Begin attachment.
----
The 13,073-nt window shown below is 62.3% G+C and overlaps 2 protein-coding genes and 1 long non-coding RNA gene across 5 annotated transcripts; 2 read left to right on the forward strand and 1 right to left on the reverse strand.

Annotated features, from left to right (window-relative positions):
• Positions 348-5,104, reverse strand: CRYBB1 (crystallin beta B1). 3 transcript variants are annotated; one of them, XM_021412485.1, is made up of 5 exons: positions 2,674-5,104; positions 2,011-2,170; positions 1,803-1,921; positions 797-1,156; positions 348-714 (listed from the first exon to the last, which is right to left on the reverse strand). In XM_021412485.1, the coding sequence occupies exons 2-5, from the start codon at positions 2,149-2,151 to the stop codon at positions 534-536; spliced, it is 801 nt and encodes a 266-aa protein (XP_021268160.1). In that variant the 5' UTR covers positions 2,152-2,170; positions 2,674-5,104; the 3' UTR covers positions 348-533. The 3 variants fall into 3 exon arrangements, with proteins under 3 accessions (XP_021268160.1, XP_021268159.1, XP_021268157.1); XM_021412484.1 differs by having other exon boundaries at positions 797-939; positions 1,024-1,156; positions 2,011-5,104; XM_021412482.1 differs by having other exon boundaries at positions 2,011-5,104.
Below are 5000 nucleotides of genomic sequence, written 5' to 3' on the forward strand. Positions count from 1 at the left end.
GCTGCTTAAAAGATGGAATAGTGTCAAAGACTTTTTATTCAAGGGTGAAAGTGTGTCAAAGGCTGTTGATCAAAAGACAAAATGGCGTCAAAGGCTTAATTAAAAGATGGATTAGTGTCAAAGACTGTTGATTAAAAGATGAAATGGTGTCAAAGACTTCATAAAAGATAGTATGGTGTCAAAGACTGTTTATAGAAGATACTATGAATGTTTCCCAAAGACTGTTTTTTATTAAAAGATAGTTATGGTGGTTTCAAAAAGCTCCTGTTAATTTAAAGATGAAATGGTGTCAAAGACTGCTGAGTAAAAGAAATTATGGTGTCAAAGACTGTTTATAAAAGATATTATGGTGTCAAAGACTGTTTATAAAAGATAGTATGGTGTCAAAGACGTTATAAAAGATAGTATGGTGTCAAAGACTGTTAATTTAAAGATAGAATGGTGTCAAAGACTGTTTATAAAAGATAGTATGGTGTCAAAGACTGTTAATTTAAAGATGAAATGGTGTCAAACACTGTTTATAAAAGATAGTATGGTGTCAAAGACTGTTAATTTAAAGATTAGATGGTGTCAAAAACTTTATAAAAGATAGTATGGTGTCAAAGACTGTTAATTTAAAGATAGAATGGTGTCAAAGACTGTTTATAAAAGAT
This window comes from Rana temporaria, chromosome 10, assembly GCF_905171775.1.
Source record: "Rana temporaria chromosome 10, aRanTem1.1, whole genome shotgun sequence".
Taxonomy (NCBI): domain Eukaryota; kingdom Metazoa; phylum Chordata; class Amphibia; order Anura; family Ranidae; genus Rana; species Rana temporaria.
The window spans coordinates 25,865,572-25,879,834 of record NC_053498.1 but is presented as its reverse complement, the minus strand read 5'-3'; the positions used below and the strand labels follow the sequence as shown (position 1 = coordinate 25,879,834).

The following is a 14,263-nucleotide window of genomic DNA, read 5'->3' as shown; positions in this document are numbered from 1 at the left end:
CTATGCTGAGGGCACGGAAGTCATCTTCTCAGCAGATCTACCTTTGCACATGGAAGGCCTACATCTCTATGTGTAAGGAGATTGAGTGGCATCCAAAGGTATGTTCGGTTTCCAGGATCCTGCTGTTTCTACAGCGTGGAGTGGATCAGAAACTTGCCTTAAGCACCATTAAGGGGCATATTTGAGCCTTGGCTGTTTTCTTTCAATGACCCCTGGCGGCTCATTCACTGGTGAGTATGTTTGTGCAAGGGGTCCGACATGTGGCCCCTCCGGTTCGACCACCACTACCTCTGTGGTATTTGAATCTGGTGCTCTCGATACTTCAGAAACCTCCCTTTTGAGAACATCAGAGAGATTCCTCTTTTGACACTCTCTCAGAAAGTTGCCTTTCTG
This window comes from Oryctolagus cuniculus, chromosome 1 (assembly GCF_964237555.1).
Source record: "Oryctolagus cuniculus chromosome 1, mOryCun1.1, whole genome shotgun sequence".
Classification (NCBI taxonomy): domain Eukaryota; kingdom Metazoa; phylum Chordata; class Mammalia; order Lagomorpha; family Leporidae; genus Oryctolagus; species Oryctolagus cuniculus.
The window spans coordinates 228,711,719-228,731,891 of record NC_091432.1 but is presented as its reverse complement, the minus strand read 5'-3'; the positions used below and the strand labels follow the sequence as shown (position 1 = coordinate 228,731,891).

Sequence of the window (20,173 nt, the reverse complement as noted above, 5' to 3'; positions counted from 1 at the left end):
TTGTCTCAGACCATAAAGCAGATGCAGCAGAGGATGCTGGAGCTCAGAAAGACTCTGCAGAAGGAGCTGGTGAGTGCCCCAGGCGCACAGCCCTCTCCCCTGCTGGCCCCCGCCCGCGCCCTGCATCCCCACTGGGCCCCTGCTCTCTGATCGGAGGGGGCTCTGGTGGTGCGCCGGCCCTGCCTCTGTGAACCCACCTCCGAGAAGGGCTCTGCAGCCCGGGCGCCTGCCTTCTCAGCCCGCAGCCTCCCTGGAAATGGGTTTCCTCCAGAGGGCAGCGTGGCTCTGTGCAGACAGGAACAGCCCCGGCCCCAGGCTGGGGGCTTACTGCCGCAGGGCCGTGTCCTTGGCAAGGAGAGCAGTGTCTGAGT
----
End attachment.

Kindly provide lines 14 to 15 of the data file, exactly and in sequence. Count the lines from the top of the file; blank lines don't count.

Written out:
Classification (NCBI taxonomy): domain Eukaryota; kingdom Metazoa; phylum Chordata; class Mammalia; order Lagomorpha; family Leporidae; genus Oryctolagus; species Oryctolagus cuniculus.
The window spans coordinates 228,711,719-228,731,891 of record NC_091432.1 but is presented as its reverse complement, the minus strand read 5'-3'; the positions used below and the strand labels follow the sequence as shown (position 1 = coordinate 228,731,891).